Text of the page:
Here are three examples from his new book, "Inside Game Outside Game" (Brookings Institution Press, 384 pages, $28.95).

1. Rusk spins a "fable" in which the devil himself and other evildoers devise a plan to make the suburbs "the new purgatory" and cities "Hell on earth." The plan is exactly what governments have been doing (and citizens favoring) in the past few decades, such as subsidizing highways and homes more than mass transit and apartments.

2. He berates Sens. Paul Sarbanes and Barbara Mikulski for not supporting a program that "would systematically shift poor black families out of inner city projects into voucher-subsidized private rental housing in the suburbs." He says of the senators: "Though card-carrying liberals, they were alarmed during an election year. They were not interested in trying to quell racial fears with facts."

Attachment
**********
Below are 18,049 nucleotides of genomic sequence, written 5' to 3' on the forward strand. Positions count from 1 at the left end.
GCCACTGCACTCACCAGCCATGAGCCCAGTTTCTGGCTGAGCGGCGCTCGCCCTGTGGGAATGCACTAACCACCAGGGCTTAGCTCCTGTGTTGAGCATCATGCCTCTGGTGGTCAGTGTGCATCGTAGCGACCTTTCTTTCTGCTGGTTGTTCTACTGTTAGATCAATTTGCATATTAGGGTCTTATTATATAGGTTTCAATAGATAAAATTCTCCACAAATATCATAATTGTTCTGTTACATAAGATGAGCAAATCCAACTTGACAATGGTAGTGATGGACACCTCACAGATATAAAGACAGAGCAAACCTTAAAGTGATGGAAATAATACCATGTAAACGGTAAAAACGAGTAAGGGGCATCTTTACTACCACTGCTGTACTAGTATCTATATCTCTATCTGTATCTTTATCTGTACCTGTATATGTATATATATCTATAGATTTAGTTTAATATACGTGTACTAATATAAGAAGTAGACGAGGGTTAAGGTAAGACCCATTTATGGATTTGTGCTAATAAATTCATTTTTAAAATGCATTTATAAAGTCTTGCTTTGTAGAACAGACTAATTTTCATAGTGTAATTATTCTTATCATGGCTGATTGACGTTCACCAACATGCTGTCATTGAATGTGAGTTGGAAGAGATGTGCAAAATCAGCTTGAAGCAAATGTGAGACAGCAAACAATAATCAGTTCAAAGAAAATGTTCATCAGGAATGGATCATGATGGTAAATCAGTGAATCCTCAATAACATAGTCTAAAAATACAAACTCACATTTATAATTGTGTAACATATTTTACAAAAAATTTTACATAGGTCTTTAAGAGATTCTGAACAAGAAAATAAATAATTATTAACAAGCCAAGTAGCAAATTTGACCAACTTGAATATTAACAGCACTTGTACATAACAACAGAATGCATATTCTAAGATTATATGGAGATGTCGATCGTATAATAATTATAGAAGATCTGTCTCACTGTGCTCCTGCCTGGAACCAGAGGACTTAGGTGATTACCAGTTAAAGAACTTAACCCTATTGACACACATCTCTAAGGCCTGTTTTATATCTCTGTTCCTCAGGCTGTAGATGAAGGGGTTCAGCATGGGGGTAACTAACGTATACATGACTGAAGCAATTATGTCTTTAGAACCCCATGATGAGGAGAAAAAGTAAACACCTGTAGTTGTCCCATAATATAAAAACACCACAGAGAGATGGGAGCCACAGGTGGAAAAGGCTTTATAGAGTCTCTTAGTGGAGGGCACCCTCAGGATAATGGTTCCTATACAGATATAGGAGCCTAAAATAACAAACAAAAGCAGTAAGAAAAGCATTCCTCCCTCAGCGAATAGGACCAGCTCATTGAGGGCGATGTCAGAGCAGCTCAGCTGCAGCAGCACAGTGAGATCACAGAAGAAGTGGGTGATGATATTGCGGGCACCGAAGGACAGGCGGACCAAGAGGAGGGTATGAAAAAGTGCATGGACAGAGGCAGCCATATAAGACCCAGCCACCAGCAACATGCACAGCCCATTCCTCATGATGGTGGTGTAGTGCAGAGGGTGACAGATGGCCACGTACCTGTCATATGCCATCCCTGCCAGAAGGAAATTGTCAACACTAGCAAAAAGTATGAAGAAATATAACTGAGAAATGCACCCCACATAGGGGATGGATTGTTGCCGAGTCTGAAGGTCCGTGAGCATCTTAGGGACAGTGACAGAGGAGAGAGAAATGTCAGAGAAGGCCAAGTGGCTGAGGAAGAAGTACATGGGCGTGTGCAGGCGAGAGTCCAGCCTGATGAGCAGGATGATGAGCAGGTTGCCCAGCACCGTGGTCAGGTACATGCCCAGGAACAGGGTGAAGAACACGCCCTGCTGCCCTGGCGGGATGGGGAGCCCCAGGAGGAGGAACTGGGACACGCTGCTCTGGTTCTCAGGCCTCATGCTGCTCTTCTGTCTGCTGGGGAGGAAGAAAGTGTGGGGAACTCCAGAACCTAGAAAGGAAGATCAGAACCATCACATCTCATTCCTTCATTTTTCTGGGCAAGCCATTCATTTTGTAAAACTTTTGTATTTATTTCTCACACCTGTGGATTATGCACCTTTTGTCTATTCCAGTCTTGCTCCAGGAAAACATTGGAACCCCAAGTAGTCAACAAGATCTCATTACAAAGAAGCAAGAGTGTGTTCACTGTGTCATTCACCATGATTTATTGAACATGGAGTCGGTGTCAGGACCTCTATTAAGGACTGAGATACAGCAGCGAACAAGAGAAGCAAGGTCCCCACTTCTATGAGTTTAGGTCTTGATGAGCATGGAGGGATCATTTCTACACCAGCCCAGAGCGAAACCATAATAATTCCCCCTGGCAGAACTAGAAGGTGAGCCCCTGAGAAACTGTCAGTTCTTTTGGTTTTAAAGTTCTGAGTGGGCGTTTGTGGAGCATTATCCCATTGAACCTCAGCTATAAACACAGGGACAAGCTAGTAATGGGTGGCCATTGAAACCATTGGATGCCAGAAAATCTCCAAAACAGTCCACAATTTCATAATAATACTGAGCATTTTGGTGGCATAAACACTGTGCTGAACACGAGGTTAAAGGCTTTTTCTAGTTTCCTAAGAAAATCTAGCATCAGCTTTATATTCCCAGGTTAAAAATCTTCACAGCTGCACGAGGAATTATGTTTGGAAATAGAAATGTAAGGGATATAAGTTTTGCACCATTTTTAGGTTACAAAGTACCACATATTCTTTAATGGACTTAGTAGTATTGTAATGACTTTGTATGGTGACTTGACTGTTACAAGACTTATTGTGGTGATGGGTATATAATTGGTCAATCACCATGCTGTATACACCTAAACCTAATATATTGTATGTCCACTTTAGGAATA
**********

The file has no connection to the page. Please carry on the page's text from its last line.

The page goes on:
3. He compares economic segregation achieved by private decision-making to racial segregation achieved by laws and brutish law enforcers: "While America was officially dismantling Jim Crow by race, it was substituting Jim Crow by income. Throughout the nation (North and South) suburban zoning boards, usually filled with earnest, likable citizen volunteers, assumed the functional role of the stereotypical Southern sheriff."

I covered the civil rights movement as a reporter in the South and elsewhere in the 1950s and 1960s. The worst zoning commissioner Towson ever saw wasn't in the class with stereotypical Southern sheriffs.

In the 1950s and 1960s, the elitist charges of suburban uniformity and racism were valid. Suburbia was all white or almost so, by written law in some places, by cruel and brutal connivance in others. Its mores were white Anglo-Saxon Protestant. Not for nothing were the suburbs known as "Father Knows Best" country, Rob and Laura Petrie country, John Cheever country.